World France recalls ambassadors to US, Australia over submarine deal
'Paradise': Australian states free of COVID resist opening
PERTH, Australia (AP) — It can seem like Australia’s west coast has almost entirely avoided COVID-19. A mask-free nightlife is thriving and huge crowds are turning out for sporting events, including 53,000 rugby fans who crammed into a Perth stadium to watch New Zealand’s All Blacks defeat Australia’s Wallabies on a recent sunny Sunday. “We are in paradise,” said one of those fans, Andrea Williams, who is all for the region continuing to defy the federal government and maintain strict border restrictions that keep it separated from the pandemic raging in large parts of the rest of Australia.
WASHINGTON – France recalled its ambassadors to the United States and Australia on Friday in a growing protest over the Biden administration's decision to help Australia develop a fleet of nuclear-powered submarines.
Philippe Étienne, France's ambassador to the United States, and his counterpart in Australia were recalled to Paris "for consultations" at the request of French President Emmanuel Macron, said Jean-Yves Le Drian, France's minister for Europe and foreign affairs.
"This extraordinary decision reflects the exceptional seriousness of the announcements made on September 15 by Australia and the United States," Le Drian said in a statement.
West Africans leaders to discuss Guinea's fate post-coup
ACCRA, Ghana (AP) — Guinea's coup leaders have set a number of conditions for releasing the deposed president, the foreign minister of Ghana said, ahead of a meeting Thursday where West African leaders are likely to consider sanctions. The regional bloc known as ECOWAS already has said it will impose penalties on the junta in Guinea unless it immediately releases deposed President Alpha Conde. He has been held at an undisclosed location since being detained during the Sept. 5 coup in Conakry.
The decision followsthat the United States, Australia and the United Kingdom are entering into a new partnership that will allow the three countries to share artificial intelligence, undersea capabilities and other advanced technologies.
Part of the agreement, which is meant to counter growing Chinese military aggression in the Indo-Pacific, will involve the United States helping Australia develop a fleet of nuclear-powered submarines.
In light of its deal with the U.S., Australia has cancelled a submarine contract it had with the French, which various media reports have estimated to be worth between $50 billion and $90 billion. One Australian outlet had dubbed it the "contract of the century."
Overnight Defense & National Security: US-Australian sub deal causes rift with France
It's Thursday, welcome to Overnight Defense & National Security, your nightly guide to the latest developments at the Pentagon, on Capitol Hill and beyond. Subscribe here: thehill.com/newsletter-signup.French officials are furious over the Biden administration's decision to scrap a $40 billion nuclear submarine deal that the European nation had signed with Australia, lashing out at President Biden over a perceived hidden deal that sidelined Paris.We'll break down what caused the rift, how the French have reacted and the U.S. government's response.For The Hill, we're Ellen Mitchell and Rebecca Kheel. Write to us with tips: emitchell@thehill.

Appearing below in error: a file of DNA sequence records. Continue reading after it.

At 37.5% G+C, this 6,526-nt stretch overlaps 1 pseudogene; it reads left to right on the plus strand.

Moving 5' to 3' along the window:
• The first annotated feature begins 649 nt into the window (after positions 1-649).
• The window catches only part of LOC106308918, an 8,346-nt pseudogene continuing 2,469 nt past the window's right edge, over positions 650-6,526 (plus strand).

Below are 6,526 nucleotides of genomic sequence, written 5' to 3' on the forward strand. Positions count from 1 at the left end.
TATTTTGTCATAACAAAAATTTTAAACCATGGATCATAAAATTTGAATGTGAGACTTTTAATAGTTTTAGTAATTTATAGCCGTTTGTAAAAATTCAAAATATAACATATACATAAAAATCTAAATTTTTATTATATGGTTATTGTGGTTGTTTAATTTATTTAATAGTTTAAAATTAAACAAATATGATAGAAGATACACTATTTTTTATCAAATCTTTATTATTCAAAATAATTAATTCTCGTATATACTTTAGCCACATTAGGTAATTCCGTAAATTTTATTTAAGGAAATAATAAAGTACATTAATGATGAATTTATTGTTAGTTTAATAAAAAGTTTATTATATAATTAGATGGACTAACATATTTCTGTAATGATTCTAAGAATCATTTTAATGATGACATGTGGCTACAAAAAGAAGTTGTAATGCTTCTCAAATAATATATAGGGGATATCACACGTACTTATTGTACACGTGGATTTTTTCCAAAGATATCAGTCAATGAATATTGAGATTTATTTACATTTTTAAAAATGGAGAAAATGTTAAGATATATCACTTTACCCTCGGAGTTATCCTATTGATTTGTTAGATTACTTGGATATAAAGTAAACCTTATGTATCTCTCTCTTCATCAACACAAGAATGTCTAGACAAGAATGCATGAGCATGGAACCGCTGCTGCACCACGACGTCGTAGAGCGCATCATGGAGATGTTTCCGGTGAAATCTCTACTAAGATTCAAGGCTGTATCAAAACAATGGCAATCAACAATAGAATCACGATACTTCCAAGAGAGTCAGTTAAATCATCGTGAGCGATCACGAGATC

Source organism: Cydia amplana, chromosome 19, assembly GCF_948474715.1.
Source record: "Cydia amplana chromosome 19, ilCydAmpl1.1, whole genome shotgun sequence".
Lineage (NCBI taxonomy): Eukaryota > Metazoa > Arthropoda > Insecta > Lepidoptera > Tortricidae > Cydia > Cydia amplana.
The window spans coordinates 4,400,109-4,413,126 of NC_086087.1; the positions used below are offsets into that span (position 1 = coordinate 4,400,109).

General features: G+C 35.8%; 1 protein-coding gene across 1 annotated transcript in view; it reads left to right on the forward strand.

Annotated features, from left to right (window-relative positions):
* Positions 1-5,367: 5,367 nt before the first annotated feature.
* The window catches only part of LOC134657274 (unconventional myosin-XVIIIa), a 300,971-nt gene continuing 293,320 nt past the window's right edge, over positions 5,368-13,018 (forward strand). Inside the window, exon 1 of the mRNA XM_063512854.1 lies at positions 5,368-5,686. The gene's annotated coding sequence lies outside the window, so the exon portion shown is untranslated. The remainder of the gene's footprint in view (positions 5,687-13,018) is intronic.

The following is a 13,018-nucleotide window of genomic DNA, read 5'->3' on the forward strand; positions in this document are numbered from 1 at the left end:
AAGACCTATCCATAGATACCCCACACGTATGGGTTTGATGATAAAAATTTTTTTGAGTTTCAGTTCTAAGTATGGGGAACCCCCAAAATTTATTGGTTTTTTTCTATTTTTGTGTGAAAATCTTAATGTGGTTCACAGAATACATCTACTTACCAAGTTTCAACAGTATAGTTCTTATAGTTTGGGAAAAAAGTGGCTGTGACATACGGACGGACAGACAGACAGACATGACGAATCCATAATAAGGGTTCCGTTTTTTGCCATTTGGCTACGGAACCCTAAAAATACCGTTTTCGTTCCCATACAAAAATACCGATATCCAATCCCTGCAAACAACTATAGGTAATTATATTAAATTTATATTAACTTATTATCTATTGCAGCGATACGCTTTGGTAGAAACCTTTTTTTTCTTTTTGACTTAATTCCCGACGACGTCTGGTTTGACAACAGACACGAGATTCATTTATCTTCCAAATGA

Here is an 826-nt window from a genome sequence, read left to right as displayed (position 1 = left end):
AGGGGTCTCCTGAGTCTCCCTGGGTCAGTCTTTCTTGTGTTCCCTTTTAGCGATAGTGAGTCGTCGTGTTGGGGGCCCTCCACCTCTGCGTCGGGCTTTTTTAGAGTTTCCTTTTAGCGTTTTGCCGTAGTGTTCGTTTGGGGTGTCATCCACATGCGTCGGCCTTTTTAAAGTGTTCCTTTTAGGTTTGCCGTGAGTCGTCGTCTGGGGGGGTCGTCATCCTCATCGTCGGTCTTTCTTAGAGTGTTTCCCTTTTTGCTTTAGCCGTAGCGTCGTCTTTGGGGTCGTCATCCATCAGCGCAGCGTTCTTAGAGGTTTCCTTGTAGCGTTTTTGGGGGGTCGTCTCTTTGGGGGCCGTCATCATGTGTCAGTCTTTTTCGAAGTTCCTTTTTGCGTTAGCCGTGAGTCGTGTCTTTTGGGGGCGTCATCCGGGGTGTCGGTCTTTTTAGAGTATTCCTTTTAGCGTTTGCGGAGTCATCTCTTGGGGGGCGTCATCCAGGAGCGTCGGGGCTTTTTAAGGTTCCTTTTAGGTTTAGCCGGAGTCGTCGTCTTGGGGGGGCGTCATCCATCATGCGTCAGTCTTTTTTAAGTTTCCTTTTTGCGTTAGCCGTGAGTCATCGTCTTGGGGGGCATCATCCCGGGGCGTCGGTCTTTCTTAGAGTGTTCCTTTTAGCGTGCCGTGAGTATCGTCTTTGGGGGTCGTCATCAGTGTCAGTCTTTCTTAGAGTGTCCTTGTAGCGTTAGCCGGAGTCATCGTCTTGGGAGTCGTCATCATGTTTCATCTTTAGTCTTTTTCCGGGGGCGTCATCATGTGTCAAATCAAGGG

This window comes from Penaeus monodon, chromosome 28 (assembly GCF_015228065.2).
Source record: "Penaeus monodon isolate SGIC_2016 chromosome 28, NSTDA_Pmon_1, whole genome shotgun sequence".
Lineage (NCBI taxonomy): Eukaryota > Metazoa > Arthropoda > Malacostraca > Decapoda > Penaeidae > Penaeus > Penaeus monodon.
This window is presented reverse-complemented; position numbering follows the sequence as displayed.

, which said it had been shut out of the talks.
In Friday's statement, Le Drian said the new security partnership and Australia's decision to abandon its submarine deal with France "constitute unacceptable behavior among allies and partners."
"Their consequences affect the very concept we have of our alliances, our partnerships, and the importance of the Indo-Pacific for Europe," he said.
Macron has not commented publicly on the disagreement.
Friday's announcement that France was recalling its ambassadors marked its second act of protest against the submarine deal.
On Thursday, the French cancelled an embassy soiree that had been scheduled to take place Friday at the ambassador's residence in Washington to celebrate the U.S.-French alliance dating back to the American Revolutionary War.
The event was to mark the 240th anniversary of the "Battle of the Capes," a French naval victory over England near the mouth of the Chesapeake Bay. An embassy official said other parts of the annual celebration would still occur, including a wreath-laying ceremony on Saturday in Annapolis and the arrival of a French destroyer in Baltimore's harbor on Monday.
79 years after the first submarine-launched commando raid, Navy SEALs say it hasn't gotten any easier
Advances in technology since World War II have enabled far more complex submarine operations, but those operations are still challenging.Decades later, submarine special-operations have become a staple of the Navy SEAL Teams and one of the US military's most valuable capabilities.
The Biden administration attempted to smooth over the transcontinental contretemps on Thursday, with Secretary of State Antony Blinken calling France "a vital partner" on many issues, stretching back generations.
Blinken and White House Press Secretary Jen Psaki both said the U.S. had notified French officials of the submarine deal before it was announced.
Michael Collins covers the White House. Follow him on Twitter @mcollinsNEWS.
This article originally appeared on USA TODAY:
U.K. Tells France to 'Get a Grip' Amid Fallout With U.S. Over Submarine Deal .
French officials have rallied supporters in the European Union to speak out against the tripartite security arrangement, which Paris has likened to betrayal.The U.K. prime minister spoke outside the White House on Wednesday following a 90-minute meeting with President Joe Biden. He was asked about lingering feelings of hurt in Paris and among European Union officials in Brussels.